Vein Facts:

Varicose veins are a sign that there is high pressure in the veins. This is called venous insufficiency or venous hypertension.

Dr. Oz Show on Varicose and Spider Veins – A Vein Surgeon’s Perspective

Written by Dallas Vein Specialists on January 16, 2015

Recently Dr. Oz discussed varicose veins and spider veins of the leg on his afternoon television show. This was complete with video simulation of veins and a discussion of treatment. A woman with typical leg spider (thread) veins demonstrated their appearance and discussed her cosmetic concerns. Then Dr. Oz discussed the difference between varicose veins and spider veins. A visiting dermatologist demonstrated laser treatment of spider veins on a patient’s leg. Finally Dr. Oz discussed treatment of venous insufficiency with “Butcher’s Broom” tea.

These demonstrations require considerably more explanation than was provided on this  short TV segment. I will take the points one at a time and clarify each.

Firstly varicose and spider veins are 2 very different problems but may be related. Varicose veins are large bulging veins easily seen on the surface of the leg. They appear to be at least 3-4mm in diameter and often appear to be in a twisting or coiling pattern. They occur because of failure of the valves inside the veins that course up and down the leg between the skin and the muscle, i. e. in the fat layer beneath the skin. When the valves fail, blood pools from the pull of gravity in the veins when the patient stands or sits. This is venous incompetence or venous insufficiency. The blood pooling causes pressure inside the veins in the leg to rise. This pressure is transmitted to smaller veins that course near the skin. Over time these thin walled veins enlarge and get longer producing the typical ropy bulging veins of the thigh, calf, ankle and foot. The process tends to be progressive and can involve large areas of the leg in advanced cases.

Spider veins are much smaller and occur on the surface of the skin. In Great Britain they are called thread veins, which may be a more descriptive term. These veins occur usually in clusters and may occur in a variety of sites on the leg. Spider or thread veins are often present with no underlying venous insufficiency and have a strong genetic causation in many patients. Spider veins may also result from venous insufficiency and coexist with varicose veins.

Secondly the treatment of varicose veins is different from the treatment of spider veins.  Suffice it to say that the best treatment of varicose veins involves a minimally invasive surgical procedure that is safe and effective. I have discussed this in detail in prior blogs and on my website. I invite anyone interested to go to to learn more.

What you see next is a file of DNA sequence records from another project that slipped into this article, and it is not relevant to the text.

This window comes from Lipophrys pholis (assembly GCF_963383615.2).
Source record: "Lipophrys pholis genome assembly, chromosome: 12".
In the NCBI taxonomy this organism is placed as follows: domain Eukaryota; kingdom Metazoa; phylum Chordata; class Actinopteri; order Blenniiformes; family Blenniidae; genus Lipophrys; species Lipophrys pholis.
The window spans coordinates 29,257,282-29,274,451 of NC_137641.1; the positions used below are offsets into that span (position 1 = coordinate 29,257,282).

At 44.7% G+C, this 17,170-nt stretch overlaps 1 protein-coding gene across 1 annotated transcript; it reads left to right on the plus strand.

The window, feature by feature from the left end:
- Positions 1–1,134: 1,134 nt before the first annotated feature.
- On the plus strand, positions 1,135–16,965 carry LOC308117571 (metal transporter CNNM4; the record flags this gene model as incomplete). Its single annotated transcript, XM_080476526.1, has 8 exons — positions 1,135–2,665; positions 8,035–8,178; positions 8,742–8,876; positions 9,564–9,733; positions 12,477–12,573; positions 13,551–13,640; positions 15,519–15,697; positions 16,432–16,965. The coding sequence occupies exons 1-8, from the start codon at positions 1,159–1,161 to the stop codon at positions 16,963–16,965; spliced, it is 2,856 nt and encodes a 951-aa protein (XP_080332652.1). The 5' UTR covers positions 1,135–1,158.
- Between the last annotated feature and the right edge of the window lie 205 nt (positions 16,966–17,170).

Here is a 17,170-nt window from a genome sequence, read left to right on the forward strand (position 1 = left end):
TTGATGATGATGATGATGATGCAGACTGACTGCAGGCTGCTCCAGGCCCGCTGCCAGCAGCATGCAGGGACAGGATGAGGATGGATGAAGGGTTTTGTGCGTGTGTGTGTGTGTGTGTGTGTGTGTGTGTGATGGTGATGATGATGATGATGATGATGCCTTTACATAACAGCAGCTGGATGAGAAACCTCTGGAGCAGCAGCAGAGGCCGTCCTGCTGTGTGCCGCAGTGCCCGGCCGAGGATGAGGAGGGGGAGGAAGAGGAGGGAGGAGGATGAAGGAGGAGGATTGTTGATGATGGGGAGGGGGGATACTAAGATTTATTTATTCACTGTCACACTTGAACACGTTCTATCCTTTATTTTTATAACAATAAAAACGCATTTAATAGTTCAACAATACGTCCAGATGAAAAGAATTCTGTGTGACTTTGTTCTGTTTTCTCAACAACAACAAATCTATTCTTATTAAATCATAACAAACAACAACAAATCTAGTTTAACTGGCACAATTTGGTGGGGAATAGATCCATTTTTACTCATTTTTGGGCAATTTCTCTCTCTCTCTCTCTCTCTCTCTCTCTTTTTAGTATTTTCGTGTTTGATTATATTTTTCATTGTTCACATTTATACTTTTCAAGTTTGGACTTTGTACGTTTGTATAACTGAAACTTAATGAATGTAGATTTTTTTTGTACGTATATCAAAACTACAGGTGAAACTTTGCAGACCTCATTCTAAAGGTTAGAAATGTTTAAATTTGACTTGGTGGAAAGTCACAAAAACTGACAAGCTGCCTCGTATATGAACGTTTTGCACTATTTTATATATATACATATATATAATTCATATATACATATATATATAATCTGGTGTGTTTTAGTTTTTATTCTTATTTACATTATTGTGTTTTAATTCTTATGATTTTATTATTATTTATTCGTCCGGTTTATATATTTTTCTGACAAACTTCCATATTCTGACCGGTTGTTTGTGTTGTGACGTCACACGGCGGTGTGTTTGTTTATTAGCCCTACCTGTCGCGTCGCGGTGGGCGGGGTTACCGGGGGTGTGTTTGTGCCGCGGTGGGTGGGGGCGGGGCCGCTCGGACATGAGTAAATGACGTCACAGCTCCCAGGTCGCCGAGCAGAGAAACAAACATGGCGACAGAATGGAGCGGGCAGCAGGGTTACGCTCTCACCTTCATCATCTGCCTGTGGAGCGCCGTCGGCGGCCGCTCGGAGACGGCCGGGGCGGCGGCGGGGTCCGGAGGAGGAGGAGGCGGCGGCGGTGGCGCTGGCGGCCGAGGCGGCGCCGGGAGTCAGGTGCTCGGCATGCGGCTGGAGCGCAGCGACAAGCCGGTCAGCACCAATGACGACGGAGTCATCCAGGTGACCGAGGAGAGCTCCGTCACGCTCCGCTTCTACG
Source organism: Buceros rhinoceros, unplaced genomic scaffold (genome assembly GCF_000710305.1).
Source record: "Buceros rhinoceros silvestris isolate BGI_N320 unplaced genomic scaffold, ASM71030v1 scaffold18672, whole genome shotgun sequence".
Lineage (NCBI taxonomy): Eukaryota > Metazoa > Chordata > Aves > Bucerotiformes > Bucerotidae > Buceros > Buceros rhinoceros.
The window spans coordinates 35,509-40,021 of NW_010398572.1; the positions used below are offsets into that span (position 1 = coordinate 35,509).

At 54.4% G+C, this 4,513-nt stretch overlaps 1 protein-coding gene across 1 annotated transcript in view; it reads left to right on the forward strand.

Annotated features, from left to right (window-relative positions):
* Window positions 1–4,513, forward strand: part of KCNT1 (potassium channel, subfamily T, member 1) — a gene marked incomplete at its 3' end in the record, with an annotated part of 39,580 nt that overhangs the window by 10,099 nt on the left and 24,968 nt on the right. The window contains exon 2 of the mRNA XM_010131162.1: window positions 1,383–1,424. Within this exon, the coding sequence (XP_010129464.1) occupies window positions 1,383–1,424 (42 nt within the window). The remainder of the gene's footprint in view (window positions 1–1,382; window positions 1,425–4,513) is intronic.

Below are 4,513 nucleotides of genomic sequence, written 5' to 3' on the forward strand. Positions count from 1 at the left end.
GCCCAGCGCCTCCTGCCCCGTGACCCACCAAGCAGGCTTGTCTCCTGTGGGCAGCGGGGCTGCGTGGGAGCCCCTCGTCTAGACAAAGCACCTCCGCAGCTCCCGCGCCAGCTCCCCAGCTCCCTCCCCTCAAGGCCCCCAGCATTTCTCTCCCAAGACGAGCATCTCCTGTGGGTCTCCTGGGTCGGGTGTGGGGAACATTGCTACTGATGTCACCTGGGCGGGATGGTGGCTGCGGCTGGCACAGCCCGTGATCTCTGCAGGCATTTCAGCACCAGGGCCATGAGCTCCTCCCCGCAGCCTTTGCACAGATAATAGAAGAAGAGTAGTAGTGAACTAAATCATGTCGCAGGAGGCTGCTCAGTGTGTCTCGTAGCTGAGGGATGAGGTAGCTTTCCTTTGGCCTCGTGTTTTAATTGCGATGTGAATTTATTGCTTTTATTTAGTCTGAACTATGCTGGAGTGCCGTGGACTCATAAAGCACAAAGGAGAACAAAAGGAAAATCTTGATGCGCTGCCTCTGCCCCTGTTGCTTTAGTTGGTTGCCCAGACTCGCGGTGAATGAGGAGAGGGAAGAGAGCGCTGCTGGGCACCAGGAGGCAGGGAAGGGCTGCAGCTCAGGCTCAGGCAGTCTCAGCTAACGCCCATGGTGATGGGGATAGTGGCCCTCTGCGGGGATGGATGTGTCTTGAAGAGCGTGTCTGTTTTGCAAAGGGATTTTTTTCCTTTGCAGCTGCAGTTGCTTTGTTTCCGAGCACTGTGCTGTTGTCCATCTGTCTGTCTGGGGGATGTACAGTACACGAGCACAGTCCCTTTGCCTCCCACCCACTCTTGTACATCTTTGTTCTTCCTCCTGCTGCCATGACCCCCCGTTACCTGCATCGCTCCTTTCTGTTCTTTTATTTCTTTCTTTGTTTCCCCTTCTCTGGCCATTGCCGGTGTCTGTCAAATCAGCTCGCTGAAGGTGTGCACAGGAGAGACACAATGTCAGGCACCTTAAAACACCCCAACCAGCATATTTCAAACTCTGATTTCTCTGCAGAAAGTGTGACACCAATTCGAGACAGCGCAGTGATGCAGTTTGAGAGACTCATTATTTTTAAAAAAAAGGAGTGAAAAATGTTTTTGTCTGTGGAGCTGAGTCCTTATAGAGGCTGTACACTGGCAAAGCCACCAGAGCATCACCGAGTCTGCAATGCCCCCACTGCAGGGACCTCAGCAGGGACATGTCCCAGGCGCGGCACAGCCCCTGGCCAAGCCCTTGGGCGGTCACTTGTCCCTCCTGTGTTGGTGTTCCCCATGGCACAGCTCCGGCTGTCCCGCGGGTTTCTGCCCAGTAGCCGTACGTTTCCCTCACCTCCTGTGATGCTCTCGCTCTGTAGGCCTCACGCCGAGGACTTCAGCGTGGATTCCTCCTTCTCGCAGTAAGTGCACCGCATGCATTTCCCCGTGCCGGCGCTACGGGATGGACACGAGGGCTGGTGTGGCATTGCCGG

Now as to “Butchers Broom” tea for healthier veins. One study that was well designed showed that patients with venous insufficiency who took this herbal extract had less swelling of the legs as compared to those with venous insufficiency who took a placebo. It did not show any improvement in the varicosities. This was one study only and has not been duplicated. Certainly such herbal extracts will not reverse varicose veins. Likewise there is no evidence that such measures will slow the development of varicose veins.

Lastly the discussion of sclerotherapy and the demonstration of the laser application for spider veins of the leg require some explanation. Sclerotherapy is the needle injection of a chemical solution into the tiny spider veins that results in damage to the vein walls leading to their disappearance over ensuing weeks. It has been the accepted best treatment for spider veins. The laser treatment demonstrated direct light energy damage to the spider veins again leading to their resolution. What was not discussed is that both treatments, sclerotherapy and laser, have high rates of failure and recurrence. Some vein specialists, I among them, believe that these failures and recurrences are most times the result of not treating the so called “feeder veins”. Feeder veins are larger veins located nearby or beneath the spider veins that are connected to the spider veins. Unless these feeder veins are targeted and treated, it is difficult to eradicate the spider veins, and if eradicated, they will frequently recur.

Using augmented reality viewing with infrared imaging of the feeder veins beneath the skin, treatment of the feeder veins using both transdermal laser and sclerotherapy is possible. The combination of feeder vein treatment and overlying spider vein treatment with both laser and slcerotherapy will provide better initial removal and less recurrence of the spider veins. At Dallas Vein Specialists the CLaCS(Cryo Laser Cryo Sclerotherapy) treatment is exactly that. Our results are superior to conventional sclerotherapy alone or laser alone. CLaCS, developed and widely used in Brazil, is new to the United States. Dr. Oz is not yet advised. Check out the complete history and explanation of CLaCS and view before and after photographs.

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